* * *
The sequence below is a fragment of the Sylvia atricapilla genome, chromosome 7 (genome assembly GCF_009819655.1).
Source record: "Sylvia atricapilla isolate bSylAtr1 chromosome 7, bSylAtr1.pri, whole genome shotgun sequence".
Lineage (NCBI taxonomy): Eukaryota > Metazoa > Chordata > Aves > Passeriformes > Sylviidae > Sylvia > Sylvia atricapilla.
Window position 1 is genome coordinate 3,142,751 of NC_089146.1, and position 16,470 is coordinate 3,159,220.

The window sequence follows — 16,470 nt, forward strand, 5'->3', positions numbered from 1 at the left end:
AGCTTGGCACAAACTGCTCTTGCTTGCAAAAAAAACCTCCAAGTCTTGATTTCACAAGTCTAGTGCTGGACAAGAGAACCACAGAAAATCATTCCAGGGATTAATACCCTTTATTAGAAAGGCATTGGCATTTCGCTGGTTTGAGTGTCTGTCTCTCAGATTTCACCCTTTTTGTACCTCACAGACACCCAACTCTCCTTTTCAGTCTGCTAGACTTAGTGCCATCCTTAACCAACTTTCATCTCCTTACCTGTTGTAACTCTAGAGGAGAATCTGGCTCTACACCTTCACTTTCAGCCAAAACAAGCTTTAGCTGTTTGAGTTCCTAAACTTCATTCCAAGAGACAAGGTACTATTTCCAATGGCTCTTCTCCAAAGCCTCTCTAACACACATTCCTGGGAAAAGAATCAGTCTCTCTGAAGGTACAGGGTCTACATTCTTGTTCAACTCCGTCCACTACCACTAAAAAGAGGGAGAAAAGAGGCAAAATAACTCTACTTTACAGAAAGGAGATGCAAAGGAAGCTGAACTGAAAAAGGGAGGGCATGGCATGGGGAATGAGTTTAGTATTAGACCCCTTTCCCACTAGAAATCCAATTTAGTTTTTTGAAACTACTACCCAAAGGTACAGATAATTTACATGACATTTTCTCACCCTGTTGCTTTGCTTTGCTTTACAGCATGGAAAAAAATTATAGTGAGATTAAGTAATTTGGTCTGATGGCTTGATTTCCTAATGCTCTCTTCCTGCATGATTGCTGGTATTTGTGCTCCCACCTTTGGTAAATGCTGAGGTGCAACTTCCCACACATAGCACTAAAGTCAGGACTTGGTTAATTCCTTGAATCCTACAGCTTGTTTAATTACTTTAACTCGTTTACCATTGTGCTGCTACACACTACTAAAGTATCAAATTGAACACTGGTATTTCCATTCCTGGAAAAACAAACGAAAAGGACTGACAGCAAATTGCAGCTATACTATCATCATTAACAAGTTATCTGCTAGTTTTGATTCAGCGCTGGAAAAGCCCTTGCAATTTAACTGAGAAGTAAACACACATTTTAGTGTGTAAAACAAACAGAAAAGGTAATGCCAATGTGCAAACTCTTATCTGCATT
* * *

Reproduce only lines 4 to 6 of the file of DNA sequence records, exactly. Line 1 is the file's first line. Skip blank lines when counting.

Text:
Window position 1 is genome coordinate 3,142,751 of NC_089146.1, and position 16,470 is coordinate 3,159,220.

The window sequence follows — 16,470 nt, forward strand, 5'->3', positions numbered from 1 at the left end:
AGCTTGGCACAAACTGCTCTTGCTTGCAAAAAAAACCTCCAAGTCTTGATTTCACAAGTCTAGTGCTGGACAAGAGAACCACAGAAAATCATTCCAGGGATTAATACCCTTTATTAGAAAGGCATTGGCATTTCGCTGGTTTGAGTGTCTGTCTCTCAGATTTCACCCTTTTTGTACCTCACAGACACCCAACTCTCCTTTTCAGTCTGCTAGACTTAGTGCCATCCTTAACCAACTTTCATCTCCTTACCTGTTGTAACTCTAGAGGAGAATCTGGCTCTACACCTTCACTTTCAGCCAAAACAAGCTTTAGCTGTTTGAGTTCCTAAACTTCATTCCAAGAGACAAGGTACTATTTCCAATGGCTCTTCTCCAAAGCCTCTCTAACACACATTCCTGGGAAAAGAATCAGTCTCTCTGAAGGTACAGGGTCTACATTCTTGTTCAACTCCGTCCACTACCACTAAAAAGAGGGAGAAAAGAGGCAAAATAACTCTACTTTACAGAAAGGAGATGCAAAGGAAGCTGAACTGAAAAAGGGAGGGCATGGCATGGGGAATGAGTTTAGTATTAGACCCCTTTCCCACTAGAAATCCAATTTAGTTTTTTGAAACTACTACCCAAAGGTACAGATAATTTACATGACATTTTCTCACCCTGTTGCTTTGCTTTGCTTTACAGCATGGAAAAAAATTATAGTGAGATTAAGTAATTTGGTCTGATGGCTTGATTTCCTAATGCTCTCTTCCTGCATGATTGCTGGTATTTGTGCTCCCACCTTTGGTAAATGCTGAGGTGCAACTTCCCACACATAGCACTAAAGTCAGGACTTGGTTAATTCCTTGAATCCTACAGCTTGTTTAATTACTTTAACTCGTTTACCATTGTGCTGCTACACACTACTAAAGTATCAAATTGAACACTGGTATTTCCATTCCTGGAAAAACAAACGAAAAGGACTGACAGCAAATTGCAGCTATACTATCATCATTAACAAGTTATCTGCTAGTTTTGATTCAGCGCTGGAAAAGCCCTTGCAATTTAACTGAGAAGTAAACACACATTTTAGTGTGTAAAACAAACAGAAAAGGTAATGCCAATGTGCAAACTCTTATCTGCATT